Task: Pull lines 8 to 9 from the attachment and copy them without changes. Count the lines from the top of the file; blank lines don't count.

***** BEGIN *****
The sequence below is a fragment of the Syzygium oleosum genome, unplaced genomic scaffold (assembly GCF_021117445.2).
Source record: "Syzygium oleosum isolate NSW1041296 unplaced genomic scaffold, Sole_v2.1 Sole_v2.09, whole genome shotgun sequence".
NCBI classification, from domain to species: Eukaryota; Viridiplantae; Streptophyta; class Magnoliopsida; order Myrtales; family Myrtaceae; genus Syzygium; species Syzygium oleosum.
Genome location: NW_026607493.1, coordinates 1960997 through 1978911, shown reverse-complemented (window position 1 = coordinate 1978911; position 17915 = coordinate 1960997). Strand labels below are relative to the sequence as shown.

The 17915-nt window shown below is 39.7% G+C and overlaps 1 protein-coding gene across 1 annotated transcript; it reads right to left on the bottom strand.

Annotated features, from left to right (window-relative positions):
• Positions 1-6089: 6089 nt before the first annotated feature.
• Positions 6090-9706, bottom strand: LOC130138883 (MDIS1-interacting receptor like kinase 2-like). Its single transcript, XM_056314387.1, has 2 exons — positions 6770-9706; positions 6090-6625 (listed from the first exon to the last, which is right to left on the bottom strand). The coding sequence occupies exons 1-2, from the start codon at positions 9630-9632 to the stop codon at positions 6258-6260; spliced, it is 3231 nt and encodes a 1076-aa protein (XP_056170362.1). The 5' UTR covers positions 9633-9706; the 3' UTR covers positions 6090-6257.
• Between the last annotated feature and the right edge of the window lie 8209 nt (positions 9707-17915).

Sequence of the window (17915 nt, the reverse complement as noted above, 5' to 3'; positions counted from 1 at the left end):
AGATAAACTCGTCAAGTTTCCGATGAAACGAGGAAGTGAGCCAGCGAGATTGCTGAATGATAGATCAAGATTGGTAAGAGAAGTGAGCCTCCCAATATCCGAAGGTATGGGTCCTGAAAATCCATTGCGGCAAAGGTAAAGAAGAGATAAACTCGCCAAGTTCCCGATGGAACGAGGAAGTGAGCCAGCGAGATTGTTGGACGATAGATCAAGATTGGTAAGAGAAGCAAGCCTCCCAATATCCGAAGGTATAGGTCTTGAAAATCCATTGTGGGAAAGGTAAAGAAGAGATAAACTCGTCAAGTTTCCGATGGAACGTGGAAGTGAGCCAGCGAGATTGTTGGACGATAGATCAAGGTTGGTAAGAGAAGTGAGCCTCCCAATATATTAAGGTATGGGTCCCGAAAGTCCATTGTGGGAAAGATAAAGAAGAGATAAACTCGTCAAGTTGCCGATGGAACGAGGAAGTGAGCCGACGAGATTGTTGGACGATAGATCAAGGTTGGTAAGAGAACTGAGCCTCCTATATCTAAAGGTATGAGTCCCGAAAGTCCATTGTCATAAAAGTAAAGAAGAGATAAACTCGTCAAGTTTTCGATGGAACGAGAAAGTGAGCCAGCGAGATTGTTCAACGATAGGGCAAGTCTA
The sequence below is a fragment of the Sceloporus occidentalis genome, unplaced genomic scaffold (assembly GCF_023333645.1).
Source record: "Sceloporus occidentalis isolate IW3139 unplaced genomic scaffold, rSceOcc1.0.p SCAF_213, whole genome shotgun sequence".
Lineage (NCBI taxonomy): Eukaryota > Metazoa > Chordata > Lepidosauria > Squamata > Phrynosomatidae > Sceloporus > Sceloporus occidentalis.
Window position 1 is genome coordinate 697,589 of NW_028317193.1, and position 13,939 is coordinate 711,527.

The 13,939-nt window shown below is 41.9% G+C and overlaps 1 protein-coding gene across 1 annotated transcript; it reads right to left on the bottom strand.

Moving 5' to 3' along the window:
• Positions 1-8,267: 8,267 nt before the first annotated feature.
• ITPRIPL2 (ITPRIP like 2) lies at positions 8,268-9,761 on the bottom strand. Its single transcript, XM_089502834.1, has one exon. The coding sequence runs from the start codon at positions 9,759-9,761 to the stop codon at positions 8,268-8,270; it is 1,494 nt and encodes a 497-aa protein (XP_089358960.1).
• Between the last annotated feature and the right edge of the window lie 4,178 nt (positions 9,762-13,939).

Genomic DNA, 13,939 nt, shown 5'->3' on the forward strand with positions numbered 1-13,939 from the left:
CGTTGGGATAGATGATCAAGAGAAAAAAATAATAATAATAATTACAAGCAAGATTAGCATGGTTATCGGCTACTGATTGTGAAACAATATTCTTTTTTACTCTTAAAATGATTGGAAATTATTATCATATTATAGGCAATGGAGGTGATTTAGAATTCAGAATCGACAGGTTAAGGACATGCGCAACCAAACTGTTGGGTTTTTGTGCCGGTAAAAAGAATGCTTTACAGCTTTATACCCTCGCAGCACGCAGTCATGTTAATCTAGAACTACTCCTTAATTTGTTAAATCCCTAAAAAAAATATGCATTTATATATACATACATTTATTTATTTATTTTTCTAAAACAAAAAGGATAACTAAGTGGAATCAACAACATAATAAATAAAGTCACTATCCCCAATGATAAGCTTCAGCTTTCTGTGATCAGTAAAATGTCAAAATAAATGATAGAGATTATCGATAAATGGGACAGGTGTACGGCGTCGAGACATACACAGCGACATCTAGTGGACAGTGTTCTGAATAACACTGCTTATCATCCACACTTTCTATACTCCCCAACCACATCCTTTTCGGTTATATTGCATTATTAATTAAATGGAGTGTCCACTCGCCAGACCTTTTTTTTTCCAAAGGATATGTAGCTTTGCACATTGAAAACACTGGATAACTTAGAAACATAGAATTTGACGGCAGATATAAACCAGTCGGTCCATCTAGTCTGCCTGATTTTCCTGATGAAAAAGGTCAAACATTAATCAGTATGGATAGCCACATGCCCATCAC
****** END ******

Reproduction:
• Positions 6090-9706, bottom strand: LOC130138883 (MDIS1-interacting receptor like kinase 2-like). Its single transcript, XM_056314387.1, has 2 exons — positions 6770-9706; positions 6090-6625 (listed from the first exon to the last, which is right to left on the bottom strand). The coding sequence occupies exons 1-2, from the start codon at positions 9630-9632 to the stop codon at positions 6258-6260; spliced, it is 3231 nt and encodes a 1076-aa protein (XP_056170362.1). The 5' UTR covers positions 9633-9706; the 3' UTR covers positions 6090-6257.
• Between the last annotated feature and the right edge of the window lie 8209 nt (positions 9707-17915).